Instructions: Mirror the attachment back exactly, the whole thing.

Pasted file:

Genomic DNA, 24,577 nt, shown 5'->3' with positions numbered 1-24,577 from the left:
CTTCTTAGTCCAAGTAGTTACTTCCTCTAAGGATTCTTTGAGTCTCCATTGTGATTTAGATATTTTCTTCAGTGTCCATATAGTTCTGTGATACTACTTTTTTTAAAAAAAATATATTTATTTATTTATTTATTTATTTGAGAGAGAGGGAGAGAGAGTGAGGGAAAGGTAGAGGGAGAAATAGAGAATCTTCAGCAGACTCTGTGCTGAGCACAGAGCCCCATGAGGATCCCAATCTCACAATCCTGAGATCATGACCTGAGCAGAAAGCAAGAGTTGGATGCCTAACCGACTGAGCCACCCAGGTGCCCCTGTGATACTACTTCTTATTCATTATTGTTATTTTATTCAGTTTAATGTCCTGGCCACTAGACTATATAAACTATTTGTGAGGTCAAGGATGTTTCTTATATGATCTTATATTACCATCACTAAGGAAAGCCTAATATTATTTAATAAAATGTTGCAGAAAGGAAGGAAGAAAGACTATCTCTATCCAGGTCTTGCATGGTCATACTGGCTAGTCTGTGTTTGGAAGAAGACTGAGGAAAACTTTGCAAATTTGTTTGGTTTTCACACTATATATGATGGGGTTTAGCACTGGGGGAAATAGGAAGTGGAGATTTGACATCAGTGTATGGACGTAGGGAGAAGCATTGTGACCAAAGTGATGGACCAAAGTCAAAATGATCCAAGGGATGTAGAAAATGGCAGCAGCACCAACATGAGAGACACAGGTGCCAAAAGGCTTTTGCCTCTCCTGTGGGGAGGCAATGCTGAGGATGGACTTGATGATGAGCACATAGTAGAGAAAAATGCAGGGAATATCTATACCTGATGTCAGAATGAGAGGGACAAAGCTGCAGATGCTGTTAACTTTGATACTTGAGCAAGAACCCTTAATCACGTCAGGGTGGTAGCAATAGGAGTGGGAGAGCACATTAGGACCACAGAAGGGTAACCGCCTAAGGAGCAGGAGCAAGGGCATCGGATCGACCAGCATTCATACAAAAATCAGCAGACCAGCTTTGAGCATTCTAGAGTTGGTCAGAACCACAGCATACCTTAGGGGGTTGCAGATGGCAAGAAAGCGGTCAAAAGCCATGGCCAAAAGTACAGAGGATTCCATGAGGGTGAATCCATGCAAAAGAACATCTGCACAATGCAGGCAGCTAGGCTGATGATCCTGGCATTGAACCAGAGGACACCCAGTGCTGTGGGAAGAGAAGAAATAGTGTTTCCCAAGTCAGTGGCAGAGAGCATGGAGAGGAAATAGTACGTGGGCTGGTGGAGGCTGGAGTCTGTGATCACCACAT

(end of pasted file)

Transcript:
Genomic DNA, 24,577 nt, shown 5'->3' with positions numbered 1-24,577 from the left:
CTTCTTAGTCCAAGTAGTTACTTCCTCTAAGGATTCTTTGAGTCTCCATTGTGATTTAGATATTTTCTTCAGTGTCCATATAGTTCTGTGATACTACTTTTTTTAAAAAAAATATATTTATTTATTTATTTATTTATTTGAGAGAGAGGGAGAGAGAGTGAGGGAAAGGTAGAGGGAGAAATAGAGAATCTTCAGCAGACTCTGTGCTGAGCACAGAGCCCCATGAGGATCCCAATCTCACAATCCTGAGATCATGACCTGAGCAGAAAGCAAGAGTTGGATGCCTAACCGACTGAGCCACCCAGGTGCCCCTGTGATACTACTTCTTATTCATTATTGTTATTTTATTCAGTTTAATGTCCTGGCCACTAGACTATATAAACTATTTGTGAGGTCAAGGATGTTTCTTATATGATCTTATATTACCATCACTAAGGAAAGCCTAATATTATTTAATAAAATGTTGCAGAAAGGAAGGAAGAAAGACTATCTCTATCCAGGTCTTGCATGGTCATACTGGCTAGTCTGTGTTTGGAAGAAGACTGAGGAAAACTTTGCAAATTTGTTTGGTTTTCACACTATATATGATGGGGTTTAGCACTGGGGGAAATAGGAAGTGGAGATTTGACATCAGTGTATGGACGTAGGGAGAAGCATTGTGACCAAAGTGATGGACCAAAGTCAAAATGATCCAAGGGATGTAGAAAATGGCAGCAGCACCAACATGAGAGACACAGGTGCCAAAAGGCTTTTGCCTCTCCTGTGGGGAGGCAATGCTGAGGATGGACTTGATGATGAGCACATAGTAGAGAAAAATGCAGGGAATATCTATACCTGATGTCAGAATGAGAGGGACAAAGCTGCAGATGCTGTTAACTTTGATACTTGAGCAAGAACCCTTAATCACGTCAGGGTGGTAGCAATAGGAGTGGGAGAGCACATTAGGACCACAGAAGGGTAACCGCCTAAGGAGCAGGAGCAAGGGCATCGGATCGACCAGCATTCATACAAAAATCAGCAGACCAGCTTTGAGCATTCTAGAGTTGGTCAGAACCACAGCATACCTTAGGGGGTTGCAGATGGCAAGAAAGCGGTCAAAAGCCATGGCCAAAAGTACAGAGGATTCCATGAGGGTGAATCCATGCAAAAGAACATCTGCACAATGCAGGCAGCTAGGCTGATGATCCTGGCATTGAACCAGAGGACACCCAGTGCTGTGGGAAGAGAAGAAATAGTGTTTCCCAAGTCAGTGGCAGAGAGCATGGAGAGGAAATAGTACGTGGGCTGGTGGAGGCTGGAGTCTGTGATCACCACAT